Ingredient review



What is it?

Magnesium (Mg) is an element and essential mineral. It is a cofactor in over three hundred enzymatic reactions involved in protein synthesis, muscle contraction, nerve function, blood pressure, glucose regulation, hormone receptor binding, cardiac conduction, transmembrane ion flux, and calcium channel gating. (72) It is required for the production of ATP, (48) and the synthesis of RNA and DNA. (72)

Not to be confused with: Manganese

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Main uses

Cardiovascular disorders
Gastrointestinal distress
Metabolic, endocrine, and hormonal disorders
Musculoskeletal disorders
Neurological disorders
Respiratory disorders
Sleep and fatigue


Absorption rate
Magnesium aspartate
~42-45% absorption (54)(64)
Magnesium lactate (90)
~42% absorption (23)(64)
Magnesium citrate (3)(90)
~30% absorption (45)(51)(64)(85)
Magnesium glycinate (81)
~24% absorption (64)(71)(87)
Magnesium chloride (6)(25)
~20% absorption (11)(52)(64)
Magnesium gluconate
~20% absorption (52)(57)(64)
Magnesium hydroxide (13)
~15% absorption (11)(24)(64) (11) (24) (64)
Magnesium sulfate (4)(9)
~4-7% (53)(64)(78)
Magnesium oxide (1)(2)
~4% absorption; ~23% in px with ileal resection (32)(64)(71)
Magnesium fumarate (64)
No absorption data
Magnesium orotate (80)
No absorption data
Magnesium pidolate (17)(29)
No absorption data
Magnesium pyrrolidone carboxylic acid (26)(27)
No absorption data

Dosing & administration

Adverse effects

While Mg is generally well-tolerated, oral supplementation may cause diarrhea, nausea, or vomiting. Intravenous overdose may cause thirst, hypotension, drowsiness, muscle weakness, respiratory depression, headaches, flushing, cardiac arrhythmia, coma, and death. (37)(47) There is no evidence of adverse effects from dietary sources. (43)



  • Occurs in the ileum (56%), jejunum (22%), duodenum (11%), and colon (11%)
  • At low GI concentrations, Mg is uptaken through active transport via the saturable Transient Receptor Potential Channel Melastatin members TRPM6 and TRPM7. (89)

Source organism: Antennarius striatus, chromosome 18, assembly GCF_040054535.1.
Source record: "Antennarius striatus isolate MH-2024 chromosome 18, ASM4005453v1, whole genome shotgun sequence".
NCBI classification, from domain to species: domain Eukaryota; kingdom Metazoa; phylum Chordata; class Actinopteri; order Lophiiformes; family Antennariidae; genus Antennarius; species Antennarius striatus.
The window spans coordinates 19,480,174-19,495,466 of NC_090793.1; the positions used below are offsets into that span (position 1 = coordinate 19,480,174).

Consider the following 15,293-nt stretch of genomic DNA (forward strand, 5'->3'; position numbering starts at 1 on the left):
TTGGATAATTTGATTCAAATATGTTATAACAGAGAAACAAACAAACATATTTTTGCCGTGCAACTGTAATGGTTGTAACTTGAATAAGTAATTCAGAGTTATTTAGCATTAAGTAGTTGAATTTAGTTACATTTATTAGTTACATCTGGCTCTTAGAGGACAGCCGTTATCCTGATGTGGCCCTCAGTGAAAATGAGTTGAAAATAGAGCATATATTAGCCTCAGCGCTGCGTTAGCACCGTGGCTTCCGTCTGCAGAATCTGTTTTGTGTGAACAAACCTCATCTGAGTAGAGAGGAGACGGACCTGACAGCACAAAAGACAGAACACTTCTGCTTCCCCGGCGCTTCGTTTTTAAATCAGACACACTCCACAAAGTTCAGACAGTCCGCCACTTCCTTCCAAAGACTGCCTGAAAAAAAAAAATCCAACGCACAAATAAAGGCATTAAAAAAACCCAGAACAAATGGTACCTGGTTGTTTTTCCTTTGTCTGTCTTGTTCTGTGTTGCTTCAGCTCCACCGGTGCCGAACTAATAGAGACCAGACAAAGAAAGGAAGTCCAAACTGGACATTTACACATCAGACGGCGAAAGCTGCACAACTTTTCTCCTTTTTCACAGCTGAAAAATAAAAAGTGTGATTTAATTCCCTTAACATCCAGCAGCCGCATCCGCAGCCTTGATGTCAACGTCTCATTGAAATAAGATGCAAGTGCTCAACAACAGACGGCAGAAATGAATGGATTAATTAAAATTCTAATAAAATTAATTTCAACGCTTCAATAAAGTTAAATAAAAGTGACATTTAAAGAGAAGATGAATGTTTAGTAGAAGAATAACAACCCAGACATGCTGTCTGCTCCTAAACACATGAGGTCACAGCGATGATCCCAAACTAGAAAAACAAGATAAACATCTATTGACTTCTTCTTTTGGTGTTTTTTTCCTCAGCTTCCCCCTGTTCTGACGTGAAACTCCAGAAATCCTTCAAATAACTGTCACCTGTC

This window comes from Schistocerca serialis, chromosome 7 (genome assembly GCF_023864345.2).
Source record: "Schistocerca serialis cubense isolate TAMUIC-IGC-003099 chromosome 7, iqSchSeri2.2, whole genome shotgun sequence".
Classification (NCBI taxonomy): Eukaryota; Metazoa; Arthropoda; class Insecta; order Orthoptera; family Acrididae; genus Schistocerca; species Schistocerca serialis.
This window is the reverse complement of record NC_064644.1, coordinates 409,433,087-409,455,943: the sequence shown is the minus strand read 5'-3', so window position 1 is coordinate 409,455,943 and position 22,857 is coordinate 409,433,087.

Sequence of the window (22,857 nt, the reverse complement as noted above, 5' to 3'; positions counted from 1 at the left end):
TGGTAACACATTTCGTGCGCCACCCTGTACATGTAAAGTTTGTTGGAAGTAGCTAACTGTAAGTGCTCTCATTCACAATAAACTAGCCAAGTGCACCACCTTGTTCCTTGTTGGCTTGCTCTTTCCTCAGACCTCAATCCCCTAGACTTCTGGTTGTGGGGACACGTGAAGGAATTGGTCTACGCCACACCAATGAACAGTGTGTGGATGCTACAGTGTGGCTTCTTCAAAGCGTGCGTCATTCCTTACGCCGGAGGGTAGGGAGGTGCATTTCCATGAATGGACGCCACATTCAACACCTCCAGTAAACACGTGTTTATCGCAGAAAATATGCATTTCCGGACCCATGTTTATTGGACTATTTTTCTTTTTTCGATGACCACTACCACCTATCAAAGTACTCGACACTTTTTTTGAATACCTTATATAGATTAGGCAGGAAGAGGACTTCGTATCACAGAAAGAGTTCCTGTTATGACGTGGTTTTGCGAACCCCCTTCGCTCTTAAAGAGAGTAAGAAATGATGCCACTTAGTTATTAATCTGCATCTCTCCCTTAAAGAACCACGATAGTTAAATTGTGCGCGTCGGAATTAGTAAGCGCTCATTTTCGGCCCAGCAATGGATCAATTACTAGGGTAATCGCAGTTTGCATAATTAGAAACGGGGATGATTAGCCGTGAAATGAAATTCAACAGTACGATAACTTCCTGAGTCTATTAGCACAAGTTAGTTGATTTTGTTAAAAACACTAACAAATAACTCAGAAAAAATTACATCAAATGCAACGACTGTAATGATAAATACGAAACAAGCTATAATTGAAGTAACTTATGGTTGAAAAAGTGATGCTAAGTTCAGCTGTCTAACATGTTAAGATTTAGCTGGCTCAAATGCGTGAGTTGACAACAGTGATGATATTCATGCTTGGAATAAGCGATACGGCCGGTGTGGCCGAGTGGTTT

• At high GI concentrations, Mg is absorbed primarily via passive paracellular transport. (70)


  • After absorption, Mg is distributed to bone (53%), muscle (27%), soft tissues (27%), and blood (0.8%). (31)


  • In bone, Mg from the blood substitutes positions with the Mg in bone promoting, chondrocyte column development, osteoblast proliferation, and osteoclast activity. (18)
  • In the brain, Mg inhibits post-synaptic NMDA receptor excitation by increasing chloride uptake by GABA receptor stimulation, and by antagonizing calcium, reducing pre-synaptic glutamate release. (18)
  • In the heart and vascular system, Mg reduces ion channel activity in the myocardium, calcium availability and binding in cardiac muscle, and inflammation in the vascular system. Mg increases vasodilation. (18)
  • In muscle, Mg maintains the level of muscle contractility with calcium. (18)


  • If not absorbed, Mg is eliminated in the feces (20-70%). (88)
  • If absorbed, Mg can be eliminated in the urine (5-70%). This can occur in the proximal tubules (10-30% via passive paracellular pathways), or the thick ascending limb (40-70% via claudin proteins, 5-10% via active TRPM6 transport). (89)
  • The half-life of Mg is approximately 1000 hours. (72)